Mortgage and refi complications with a spouse or significant other

Ilyce R. Glink
Yahoo! Homes Contributor

It's tough enough to refinance or take out a mortgage when you're the only borrower. But the process gets even more complicated when you're trying to take out a mortgage with your significant other.

Whether you're married or just own the property together, your significant other's financial stability directly impacts your ability to get a loan.

The solution is to manage the process before you even fill out a single mortgage application. Here's how to iron out some of the most common issues that come up for couples borrowing together, whether they're trying to refinance or take out their first mortgage.

Problem 1: Credit issues.

Your significant other may have a few nightmarish financial issues in his or her past. If you're trying to refinance and have already applied for a mortgage together, you may already know about them. But if this is your first mortgage, it's time to have a less-than-romantic discussion of what your credit reports look like.

Job loss, illness or unpaid debt can impact your partner's credit for a long time, so be sure to pull a credit report before trying to take out a mortgage or refinance. This will give you a good idea of whether you'll be able to qualify for a new loan, or if you and your partner should rectify credit issues before trying to refinance.

Keep in mind that a "good" credit picture isn't just a credit score of 780 and no debt. Lenders will look at a full credit report of your outstanding debts, income, assets and the current value of your property to determine whether or not you qualify for a loan, and pulling your own credit report ensures that you know what the lenders are seeing.

[Click to compare rates from multiple mortgage lenders now.]

Problem 2: One person is unemployed.

Getting good loan terms is highly dependent on income – just like it was when you took out your original mortgage. If your significant other has since become unemployed, you may not qualify for as large a loan as you would like. This is also true if your partner has unverifiable income or is now working as an independent contractor.

To avoid running afoul of newly enforced lender rules, build up your savings account before applying for your first mortgage or a refinance. This will make you a more desirable borrower for lenders who may otherwise be nervous about a drop in income.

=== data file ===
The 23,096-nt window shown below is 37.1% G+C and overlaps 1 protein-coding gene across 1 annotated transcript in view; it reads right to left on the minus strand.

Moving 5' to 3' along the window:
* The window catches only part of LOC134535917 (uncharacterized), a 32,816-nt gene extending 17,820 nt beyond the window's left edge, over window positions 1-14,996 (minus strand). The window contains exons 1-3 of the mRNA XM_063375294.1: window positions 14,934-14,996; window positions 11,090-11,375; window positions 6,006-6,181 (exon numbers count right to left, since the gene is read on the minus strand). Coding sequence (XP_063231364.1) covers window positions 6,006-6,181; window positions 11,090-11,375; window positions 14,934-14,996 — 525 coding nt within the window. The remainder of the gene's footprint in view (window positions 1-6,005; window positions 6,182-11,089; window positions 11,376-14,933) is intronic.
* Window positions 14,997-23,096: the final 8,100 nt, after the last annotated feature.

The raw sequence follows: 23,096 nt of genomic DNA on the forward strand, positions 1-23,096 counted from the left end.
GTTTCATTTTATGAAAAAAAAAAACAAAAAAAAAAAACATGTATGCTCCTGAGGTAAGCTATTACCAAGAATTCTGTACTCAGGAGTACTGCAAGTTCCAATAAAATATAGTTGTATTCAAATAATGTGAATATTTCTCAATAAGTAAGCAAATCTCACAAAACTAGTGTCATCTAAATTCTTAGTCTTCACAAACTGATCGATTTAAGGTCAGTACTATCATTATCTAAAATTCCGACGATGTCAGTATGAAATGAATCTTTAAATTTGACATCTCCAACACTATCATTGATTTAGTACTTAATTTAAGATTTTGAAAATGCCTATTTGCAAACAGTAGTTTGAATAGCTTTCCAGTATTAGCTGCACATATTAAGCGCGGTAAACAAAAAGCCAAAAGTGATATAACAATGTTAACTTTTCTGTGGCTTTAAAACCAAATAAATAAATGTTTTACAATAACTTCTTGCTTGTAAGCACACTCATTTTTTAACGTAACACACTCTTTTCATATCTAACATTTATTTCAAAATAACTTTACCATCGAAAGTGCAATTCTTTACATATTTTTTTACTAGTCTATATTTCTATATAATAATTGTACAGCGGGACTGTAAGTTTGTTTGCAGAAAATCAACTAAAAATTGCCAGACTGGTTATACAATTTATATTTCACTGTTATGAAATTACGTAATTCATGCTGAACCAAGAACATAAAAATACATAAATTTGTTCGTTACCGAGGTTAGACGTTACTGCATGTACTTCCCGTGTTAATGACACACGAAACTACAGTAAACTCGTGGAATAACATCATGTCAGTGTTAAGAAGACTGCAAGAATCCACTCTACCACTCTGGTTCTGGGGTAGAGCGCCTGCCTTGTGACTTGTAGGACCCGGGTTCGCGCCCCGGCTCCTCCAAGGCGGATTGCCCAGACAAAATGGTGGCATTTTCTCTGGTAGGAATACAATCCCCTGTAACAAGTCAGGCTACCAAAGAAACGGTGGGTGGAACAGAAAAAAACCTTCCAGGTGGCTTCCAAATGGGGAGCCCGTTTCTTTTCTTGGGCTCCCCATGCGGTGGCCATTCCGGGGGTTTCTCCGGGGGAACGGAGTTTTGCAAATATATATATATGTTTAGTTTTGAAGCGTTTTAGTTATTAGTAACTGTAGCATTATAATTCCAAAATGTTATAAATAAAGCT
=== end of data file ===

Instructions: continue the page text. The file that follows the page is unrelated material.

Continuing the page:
You can also talk to your lender about having a good friend or family member co-sign on the loan. While this won't help with credit issues, it could have a positive impact on the loan terms you're offered even if income is an issue. Just be sure this move won't negatively affect your relationship with the co-signer.

Keep in mind that when you refinance, you're essentially taking out a new loan to pay off your old one. To make a refinance worth it, your new loan should have a lower interest rate, a shorter loan term, and a lower monthly payment. If you also keep a watchful eye on the costs of the refinance, you'll have what I call a home run refinance.

Problem 3: Your financial goals are different.

Whether you want to refinance your current loan terms to save money or take out a loan you can quickly pay off, you probably have certain financial goals in mind when thinking about a mortgage.

Make sure to discuss those goals with your significant other, and get on the same page before contacting your lender. If you want to pay off your mortgage quickly, you'll likely want to lock in a shorter loan term. This goal may directly conflict with your partner's goal of obtaining a lower monthly payment, since a 15-year fixed-rate mortgage may have larger payments than a 30-year fixed-rate mortgage.

Even refinance goals that appear the same may in fact be different. Both you and your partner may want lower monthly payments, but each of you might have different ideas of how that monthly savings should be used. One of you may want to put that savings into a retirement account, while the other would prefer to save that money and put it toward home improvements.

Talk with a few different lenders about the long-term goals you and your partner have for the refinance. They can help you find the loan that works best for you, and suggest ways that you can each get a little bit of what you want.

Ilyce Glink is an award-winning, nationally syndicated real estate columnist, blogger and radio talk show host, and managing editor of the Equifax Finance Blog. Follow her on Twitter @Glink.

More mortgage advice on Yahoo! Homes:

How to pay down your mortgage wisely
How Obama's second term is likely to affect mortgage rates
5 smart tips to reduce your mortgage costs